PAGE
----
Health Care Reform: Advocates Say Many Fall Through the Cracks

Health Care Reform: Advocates Say Many Fall Through the Cracks

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LOS ANGELES – Kevin Hyun Kyu Lee, 22, an organizer with the Korean Resource Center, remembered that his mother would always warn him when he was young, “Never get sick because we are uninsured.” That's because as undocumented immigrants they did not qualify for health care. Today, Lee still worries about his parents who, as undocumented immigrants, do not have health insurance.

Lidia Aguilar also worries about those left out of Obamacare. She’s a promotora (health promoter) with Consejo de Federaciones Mexicanas en Norteamerica, who has helped organize a health care fair for the last 13 years in Los Angeles. She knows that when the Affordable Care Act kicks in, millions of people won’t qualify. For these people the safety net for health care is fragile and could become even more so if Governor Jerry Brown’s proposed realignment of Medi-Cal funds from the counties back to the state in 2014 is approved by the legislature.

Advocates and frontline service providers shared their fears at a recent news briefing in Los Angeles co-hosted by the California Immigrant Policy Center and New America Media.

Dr. Alexander Li, CEO of Ambulatory Care, Los Angeles County Department of Health Services, led the panel discussion saying, “Governor Brown is balancing the budget on the backs of the poor. Shifting $1.4 billion away from the county systems that provide care for the uninsured will put the county system under a lot of stress and potentially close the community clinics.”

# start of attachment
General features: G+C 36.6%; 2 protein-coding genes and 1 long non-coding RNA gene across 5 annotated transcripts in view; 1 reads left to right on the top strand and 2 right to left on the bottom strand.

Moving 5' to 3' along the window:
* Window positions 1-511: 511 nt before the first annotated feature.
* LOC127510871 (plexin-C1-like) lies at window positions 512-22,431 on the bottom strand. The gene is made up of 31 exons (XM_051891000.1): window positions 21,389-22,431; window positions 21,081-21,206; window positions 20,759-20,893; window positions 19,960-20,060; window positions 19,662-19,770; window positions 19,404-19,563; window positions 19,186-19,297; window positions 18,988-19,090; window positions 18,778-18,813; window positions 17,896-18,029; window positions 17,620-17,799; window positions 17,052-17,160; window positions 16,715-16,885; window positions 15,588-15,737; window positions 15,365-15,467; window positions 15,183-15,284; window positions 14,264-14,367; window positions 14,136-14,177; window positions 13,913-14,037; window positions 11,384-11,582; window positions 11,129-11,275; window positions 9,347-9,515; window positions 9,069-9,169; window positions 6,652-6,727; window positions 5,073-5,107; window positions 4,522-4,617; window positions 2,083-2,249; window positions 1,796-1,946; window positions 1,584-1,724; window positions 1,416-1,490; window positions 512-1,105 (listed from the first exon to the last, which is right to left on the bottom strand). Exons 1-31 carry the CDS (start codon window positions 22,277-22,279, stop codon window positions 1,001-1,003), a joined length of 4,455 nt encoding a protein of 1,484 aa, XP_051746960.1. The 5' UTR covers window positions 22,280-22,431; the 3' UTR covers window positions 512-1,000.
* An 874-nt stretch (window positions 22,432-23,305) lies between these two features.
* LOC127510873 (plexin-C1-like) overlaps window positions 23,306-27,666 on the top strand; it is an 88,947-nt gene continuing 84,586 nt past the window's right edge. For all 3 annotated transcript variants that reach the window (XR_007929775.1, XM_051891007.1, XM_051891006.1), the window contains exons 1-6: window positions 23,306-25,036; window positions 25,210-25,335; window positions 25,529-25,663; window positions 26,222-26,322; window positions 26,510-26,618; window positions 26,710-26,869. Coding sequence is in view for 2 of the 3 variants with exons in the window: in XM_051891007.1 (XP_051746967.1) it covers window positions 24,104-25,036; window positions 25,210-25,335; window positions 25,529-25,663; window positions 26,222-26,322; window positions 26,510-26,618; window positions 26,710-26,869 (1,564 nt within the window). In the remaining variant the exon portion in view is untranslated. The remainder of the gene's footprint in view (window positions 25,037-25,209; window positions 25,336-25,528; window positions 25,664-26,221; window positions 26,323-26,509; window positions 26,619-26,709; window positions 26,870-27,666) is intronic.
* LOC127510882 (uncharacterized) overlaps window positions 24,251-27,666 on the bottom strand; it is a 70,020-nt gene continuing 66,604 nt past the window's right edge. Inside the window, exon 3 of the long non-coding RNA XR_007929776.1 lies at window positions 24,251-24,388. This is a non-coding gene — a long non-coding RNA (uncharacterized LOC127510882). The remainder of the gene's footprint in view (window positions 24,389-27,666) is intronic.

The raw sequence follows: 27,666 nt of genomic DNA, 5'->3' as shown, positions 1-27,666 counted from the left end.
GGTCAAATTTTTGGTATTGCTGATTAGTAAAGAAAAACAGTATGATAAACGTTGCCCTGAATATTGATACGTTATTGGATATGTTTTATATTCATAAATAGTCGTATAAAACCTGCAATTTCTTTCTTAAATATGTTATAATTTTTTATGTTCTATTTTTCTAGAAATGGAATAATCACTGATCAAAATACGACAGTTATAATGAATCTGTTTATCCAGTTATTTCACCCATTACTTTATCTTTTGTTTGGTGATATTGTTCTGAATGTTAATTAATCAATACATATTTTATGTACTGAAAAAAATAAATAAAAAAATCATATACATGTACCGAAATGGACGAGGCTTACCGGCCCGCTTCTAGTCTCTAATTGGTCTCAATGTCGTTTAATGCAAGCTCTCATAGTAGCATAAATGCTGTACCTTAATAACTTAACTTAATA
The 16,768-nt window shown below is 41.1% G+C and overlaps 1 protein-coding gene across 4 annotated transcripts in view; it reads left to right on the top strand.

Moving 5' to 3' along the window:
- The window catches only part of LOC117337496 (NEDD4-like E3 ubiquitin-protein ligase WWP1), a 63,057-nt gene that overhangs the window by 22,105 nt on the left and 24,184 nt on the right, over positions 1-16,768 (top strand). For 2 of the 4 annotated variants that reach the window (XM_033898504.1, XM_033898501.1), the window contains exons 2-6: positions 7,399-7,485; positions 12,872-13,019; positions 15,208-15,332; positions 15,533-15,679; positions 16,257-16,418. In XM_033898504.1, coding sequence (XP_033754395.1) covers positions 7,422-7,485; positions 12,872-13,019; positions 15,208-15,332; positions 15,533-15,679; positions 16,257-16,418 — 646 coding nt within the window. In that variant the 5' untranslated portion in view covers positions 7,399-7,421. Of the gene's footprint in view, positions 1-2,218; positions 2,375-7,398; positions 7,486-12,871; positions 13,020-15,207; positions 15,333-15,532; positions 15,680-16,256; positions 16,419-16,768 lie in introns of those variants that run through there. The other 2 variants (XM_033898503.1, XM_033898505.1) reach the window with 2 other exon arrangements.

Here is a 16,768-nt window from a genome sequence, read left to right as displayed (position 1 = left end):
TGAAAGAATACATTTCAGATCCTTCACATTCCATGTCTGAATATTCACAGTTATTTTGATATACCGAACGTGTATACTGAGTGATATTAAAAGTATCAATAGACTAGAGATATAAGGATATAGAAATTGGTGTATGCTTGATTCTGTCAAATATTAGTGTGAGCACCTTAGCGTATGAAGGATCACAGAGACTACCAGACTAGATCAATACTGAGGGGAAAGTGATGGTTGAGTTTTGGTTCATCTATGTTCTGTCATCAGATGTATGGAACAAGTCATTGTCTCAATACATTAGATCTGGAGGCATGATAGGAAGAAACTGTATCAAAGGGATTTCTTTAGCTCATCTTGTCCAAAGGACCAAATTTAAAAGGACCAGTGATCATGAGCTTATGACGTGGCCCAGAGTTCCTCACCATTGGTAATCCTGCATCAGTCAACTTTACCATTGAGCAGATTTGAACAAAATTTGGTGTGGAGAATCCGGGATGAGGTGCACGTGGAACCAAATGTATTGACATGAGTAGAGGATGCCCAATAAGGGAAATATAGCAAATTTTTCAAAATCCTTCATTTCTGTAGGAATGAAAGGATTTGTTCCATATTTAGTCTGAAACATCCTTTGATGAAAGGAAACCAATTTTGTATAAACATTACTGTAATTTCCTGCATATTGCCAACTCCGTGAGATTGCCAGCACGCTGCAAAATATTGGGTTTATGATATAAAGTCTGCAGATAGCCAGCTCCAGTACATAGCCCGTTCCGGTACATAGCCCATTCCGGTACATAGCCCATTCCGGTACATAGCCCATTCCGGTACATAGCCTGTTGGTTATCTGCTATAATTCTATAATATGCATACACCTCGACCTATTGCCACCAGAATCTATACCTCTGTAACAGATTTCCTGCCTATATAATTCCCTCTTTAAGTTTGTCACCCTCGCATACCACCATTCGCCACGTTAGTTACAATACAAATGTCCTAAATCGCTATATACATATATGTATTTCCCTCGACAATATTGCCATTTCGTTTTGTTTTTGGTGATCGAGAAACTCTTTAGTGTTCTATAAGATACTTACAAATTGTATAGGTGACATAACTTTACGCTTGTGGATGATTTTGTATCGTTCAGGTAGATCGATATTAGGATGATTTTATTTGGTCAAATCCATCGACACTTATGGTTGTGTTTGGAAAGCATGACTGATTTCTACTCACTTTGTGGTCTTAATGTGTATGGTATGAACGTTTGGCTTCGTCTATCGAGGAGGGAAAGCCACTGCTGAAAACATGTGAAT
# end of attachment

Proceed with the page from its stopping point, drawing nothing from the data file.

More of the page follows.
Advocates estimate some 3 to 4 million Californians will have no coverage even after health reform is fully implemented on Jan. 1, 2014. “It’s a mistake to assume that the majority of those are undocumented. The undocumented do not benefit from the provisions of the Affordable Care Act, and neither do permanent legal residents who are under the five-year bar,” explained Nancy Gomez, Southern California Director of Health Access.

There’s some hope that federal immigration reform could make a difference, at least to the immigrant population that does not qualify for health care under ACA, but it's a long shot.

One of the groups that could be most vulnerable if the county health care funding dries up is young immigrants, according to advocates. Betsy Estudillo, a former undocumented student and now second year student at Luskin School Public Affairs, worries particularly about access to mental health services.

“If we have a challenge in providing care for uninsured people," she said, "how is it going to look now that the budget is going to be cut? These community health centers won’t have the funding and the resources to provide services.”